he title of “LEGEND” gets banded around like a badge of honour to every Johnny Come Lately and his brother in this day and age... So quick are we to idolise and hoist up mediocrity to a level above all others... But we forget we live in an era where there is an entire generation of rockstars and movie-stars who are in the autumn years and we are watching icon after icon pass away from causes both natural and man-made. All of which are truly fitting of the title and the description given to wannabes and losers whose only skill is too oil up muscles and sleep with a tonne of idiots, or make utter fools of themselves in public... Never once committing any act that deserves our respect or our worship. Despite it all, the people who do deserve the attention, the idolatry and our unwavering love often are seen as bulletproof and immortal. There is always a feeling that some of these people we hold in such ridiculously high esteem will transcend biology and human condition, and live forever and ever in infamy and - despite the pompousness of the idea - real, genuine legend. Ian “Lemmy” Kilmister was one such person. An institute, an icon, a genuine figurehead for millions of people in a subculture that bled into every facet of modern fame, life and iconography. If you showed a 120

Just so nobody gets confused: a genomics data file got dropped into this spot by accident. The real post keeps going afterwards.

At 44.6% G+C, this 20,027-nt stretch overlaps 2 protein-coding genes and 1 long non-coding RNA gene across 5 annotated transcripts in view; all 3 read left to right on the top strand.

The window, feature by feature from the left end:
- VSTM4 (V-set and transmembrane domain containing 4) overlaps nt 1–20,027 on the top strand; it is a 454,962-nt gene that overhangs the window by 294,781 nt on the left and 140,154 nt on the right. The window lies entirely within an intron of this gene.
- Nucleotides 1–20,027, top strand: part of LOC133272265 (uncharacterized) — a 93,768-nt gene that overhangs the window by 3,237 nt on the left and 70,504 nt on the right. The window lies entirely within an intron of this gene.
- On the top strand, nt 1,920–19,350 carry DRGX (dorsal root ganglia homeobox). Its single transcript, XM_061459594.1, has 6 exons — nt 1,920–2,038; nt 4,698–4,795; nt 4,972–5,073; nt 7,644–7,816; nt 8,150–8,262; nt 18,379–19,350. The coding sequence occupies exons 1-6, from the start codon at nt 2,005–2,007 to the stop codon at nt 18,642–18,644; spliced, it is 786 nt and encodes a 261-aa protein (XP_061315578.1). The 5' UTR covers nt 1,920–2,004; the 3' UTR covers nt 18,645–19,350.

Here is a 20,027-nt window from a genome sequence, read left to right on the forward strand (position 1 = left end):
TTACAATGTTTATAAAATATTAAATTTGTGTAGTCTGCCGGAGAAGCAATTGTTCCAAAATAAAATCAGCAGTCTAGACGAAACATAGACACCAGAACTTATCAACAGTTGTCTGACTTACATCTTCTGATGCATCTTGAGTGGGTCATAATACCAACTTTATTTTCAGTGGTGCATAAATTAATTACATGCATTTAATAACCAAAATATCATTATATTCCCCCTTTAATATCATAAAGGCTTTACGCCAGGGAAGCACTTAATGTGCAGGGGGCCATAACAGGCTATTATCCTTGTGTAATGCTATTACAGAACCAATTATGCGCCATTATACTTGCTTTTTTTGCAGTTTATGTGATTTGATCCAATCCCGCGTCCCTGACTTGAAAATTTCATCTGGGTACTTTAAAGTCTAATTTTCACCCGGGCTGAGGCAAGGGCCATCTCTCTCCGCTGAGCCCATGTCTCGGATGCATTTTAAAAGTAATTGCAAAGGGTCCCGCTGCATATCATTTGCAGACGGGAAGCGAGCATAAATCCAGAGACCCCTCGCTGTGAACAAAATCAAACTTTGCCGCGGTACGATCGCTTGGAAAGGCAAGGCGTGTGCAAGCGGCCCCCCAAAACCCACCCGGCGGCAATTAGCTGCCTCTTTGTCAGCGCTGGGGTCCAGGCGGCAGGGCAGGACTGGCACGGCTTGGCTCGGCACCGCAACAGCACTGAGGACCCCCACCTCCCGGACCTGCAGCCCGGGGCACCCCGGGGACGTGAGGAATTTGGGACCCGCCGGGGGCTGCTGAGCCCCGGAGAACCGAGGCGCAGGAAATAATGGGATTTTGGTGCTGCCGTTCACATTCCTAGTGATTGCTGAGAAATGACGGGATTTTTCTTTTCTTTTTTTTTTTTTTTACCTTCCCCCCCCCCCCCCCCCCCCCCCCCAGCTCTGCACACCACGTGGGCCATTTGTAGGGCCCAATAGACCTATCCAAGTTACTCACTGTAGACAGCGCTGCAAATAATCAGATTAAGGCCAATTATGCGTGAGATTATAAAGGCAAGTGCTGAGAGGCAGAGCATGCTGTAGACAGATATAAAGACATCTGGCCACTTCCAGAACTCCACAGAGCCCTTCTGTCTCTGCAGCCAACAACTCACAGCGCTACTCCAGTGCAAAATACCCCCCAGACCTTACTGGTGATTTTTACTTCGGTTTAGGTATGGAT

picture of him to one hundred people in the street - my bet is that 90% of them - OR MORE would know either his name, his He WAS heavy Metal, Hard Rock and Rock’N’Roll - he embodied it for 40 plus years - an unwavering, unmovable, unshakeable mountain of joy, passion and love for the art-form. Seeping into every corner of the zeitgeist. Lemmy was the king of rock for as long as I knew guitar based heavy rock. He was the king. One of the first songs I remember my dad ever playing for me, trying to excite me into a love of music, was “SILVER MACHINE” by Hawkwind. Alongside songs like “Parisienne Walkways” and “Bohemian Rhapsody” it was a mainstay on all my dads’ mixtapes, he would make onto tapes recorded off of vinyl records. We would sing it in the car on journeys, near or far. Screaming the lyrics loud and proud. As we would years later to “ACE OF SPADES” a song that is as culturally significant as any Beatles song, any Rolling Stones track... An inarguable fact. Lemmy was in my life from a very, very early age. And he has, and will remain in it for years... If not forever.